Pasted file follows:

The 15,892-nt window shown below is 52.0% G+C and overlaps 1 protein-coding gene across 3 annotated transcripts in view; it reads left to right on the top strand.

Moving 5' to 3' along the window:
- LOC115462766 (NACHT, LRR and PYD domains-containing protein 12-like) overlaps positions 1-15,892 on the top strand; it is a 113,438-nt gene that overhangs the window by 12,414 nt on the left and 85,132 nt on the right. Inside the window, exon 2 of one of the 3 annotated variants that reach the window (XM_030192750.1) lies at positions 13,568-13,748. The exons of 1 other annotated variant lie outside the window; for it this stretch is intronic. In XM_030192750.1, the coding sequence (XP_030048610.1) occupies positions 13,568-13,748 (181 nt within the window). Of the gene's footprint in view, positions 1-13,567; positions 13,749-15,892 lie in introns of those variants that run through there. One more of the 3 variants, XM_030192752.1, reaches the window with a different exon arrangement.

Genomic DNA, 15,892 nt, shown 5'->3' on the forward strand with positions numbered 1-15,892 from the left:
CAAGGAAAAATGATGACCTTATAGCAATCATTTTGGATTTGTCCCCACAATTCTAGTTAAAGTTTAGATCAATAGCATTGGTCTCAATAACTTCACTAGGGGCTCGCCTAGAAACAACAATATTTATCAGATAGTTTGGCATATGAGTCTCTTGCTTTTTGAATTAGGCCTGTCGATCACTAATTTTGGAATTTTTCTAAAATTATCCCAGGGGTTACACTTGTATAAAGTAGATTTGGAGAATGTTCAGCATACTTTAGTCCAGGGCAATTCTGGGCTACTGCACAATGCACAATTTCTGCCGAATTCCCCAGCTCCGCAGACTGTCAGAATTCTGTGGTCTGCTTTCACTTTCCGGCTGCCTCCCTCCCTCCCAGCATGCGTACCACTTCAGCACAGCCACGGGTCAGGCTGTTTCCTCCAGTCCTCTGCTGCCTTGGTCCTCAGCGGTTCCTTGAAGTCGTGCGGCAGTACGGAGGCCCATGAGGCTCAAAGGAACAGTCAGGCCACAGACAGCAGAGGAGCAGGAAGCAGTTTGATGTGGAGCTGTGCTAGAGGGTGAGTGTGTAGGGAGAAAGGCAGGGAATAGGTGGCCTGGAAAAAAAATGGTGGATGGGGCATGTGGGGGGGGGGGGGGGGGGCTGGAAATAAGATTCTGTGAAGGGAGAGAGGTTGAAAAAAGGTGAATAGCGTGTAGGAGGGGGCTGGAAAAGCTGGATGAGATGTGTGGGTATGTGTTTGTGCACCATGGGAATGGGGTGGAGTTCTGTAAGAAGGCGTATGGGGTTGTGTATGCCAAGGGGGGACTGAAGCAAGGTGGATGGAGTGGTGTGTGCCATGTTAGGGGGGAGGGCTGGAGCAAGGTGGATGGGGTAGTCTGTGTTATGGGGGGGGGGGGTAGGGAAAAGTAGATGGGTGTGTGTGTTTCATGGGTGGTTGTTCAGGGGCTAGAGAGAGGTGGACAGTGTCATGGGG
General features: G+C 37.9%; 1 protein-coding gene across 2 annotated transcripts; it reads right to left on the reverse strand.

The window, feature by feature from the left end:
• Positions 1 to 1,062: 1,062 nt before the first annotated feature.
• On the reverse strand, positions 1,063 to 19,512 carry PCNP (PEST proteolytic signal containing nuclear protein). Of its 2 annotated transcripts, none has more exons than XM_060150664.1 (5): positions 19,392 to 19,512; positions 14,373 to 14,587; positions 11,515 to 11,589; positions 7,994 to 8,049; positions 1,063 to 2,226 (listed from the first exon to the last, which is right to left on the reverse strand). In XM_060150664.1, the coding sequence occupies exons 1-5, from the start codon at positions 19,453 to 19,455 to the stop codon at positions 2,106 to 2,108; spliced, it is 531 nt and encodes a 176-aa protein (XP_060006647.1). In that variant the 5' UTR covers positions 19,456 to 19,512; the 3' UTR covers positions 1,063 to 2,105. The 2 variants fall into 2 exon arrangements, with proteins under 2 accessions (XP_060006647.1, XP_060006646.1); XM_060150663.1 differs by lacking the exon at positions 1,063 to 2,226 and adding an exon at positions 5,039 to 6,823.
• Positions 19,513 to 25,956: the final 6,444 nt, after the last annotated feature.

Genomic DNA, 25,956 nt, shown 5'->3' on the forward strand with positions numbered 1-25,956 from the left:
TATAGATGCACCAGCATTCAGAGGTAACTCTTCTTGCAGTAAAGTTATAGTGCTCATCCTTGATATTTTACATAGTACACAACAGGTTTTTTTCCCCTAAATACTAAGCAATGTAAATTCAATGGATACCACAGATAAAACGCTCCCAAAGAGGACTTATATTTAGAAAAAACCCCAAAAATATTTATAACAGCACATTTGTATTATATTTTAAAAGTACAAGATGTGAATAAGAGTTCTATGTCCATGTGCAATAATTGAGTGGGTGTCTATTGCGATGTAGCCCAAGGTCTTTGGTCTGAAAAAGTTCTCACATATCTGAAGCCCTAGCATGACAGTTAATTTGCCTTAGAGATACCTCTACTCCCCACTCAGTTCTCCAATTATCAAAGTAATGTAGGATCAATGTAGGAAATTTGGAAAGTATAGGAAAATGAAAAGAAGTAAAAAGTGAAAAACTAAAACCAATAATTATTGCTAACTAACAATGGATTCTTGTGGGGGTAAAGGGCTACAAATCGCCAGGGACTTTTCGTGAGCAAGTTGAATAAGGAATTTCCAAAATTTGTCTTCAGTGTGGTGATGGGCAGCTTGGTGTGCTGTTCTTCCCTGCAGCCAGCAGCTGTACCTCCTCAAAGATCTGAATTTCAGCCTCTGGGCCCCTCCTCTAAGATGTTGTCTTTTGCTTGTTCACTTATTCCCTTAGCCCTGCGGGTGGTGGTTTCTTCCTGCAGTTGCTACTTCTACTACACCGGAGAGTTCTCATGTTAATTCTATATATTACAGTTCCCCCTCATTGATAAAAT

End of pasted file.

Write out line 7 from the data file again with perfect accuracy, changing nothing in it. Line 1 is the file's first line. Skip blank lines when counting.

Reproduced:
The window, feature by feature from the left end: